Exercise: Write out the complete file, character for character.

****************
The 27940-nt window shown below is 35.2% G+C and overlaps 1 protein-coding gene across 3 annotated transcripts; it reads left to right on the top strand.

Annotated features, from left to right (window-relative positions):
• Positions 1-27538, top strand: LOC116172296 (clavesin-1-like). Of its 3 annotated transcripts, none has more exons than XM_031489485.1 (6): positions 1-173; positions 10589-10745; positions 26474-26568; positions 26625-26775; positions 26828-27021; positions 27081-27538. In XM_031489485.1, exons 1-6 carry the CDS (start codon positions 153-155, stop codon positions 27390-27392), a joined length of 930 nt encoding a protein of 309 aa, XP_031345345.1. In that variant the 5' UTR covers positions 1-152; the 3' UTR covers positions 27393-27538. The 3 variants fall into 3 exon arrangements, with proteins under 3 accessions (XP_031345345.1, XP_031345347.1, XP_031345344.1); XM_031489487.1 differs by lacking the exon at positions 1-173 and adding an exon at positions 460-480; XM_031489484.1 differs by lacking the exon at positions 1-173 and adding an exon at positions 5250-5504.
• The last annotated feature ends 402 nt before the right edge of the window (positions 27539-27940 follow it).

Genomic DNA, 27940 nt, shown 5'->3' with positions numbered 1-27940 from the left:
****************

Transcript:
The 27940-nt window shown below is 35.2% G+C and overlaps 1 protein-coding gene across 3 annotated transcripts; it reads left to right on the top strand.

Annotated features, from left to right (window-relative positions):
• Positions 1-27538, top strand: LOC116172296 (clavesin-1-like). Of its 3 annotated transcripts, none has more exons than XM_031489485.1 (6): positions 1-173; positions 10589-10745; positions 26474-26568; positions 26625-26775; positions 26828-27021; positions 27081-27538. In XM_031489485.1, exons 1-6 carry the CDS (start codon positions 153-155, stop codon positions 27390-27392), a joined length of 930 nt encoding a protein of 309 aa, XP_031345345.1. In that variant the 5' UTR covers positions 1-152; the 3' UTR covers positions 27393-27538. The 3 variants fall into 3 exon arrangements, with proteins under 3 accessions (XP_031345345.1, XP_031345347.1, XP_031345344.1); XM_031489487.1 differs by lacking the exon at positions 1-173 and adding an exon at positions 460-480; XM_031489484.1 differs by lacking the exon at positions 1-173 and adding an exon at positions 5250-5504.
• The last annotated feature ends 402 nt before the right edge of the window (positions 27539-27940 follow it).

Genomic DNA, 27940 nt, shown 5'->3' with positions numbered 1-27940 from the left: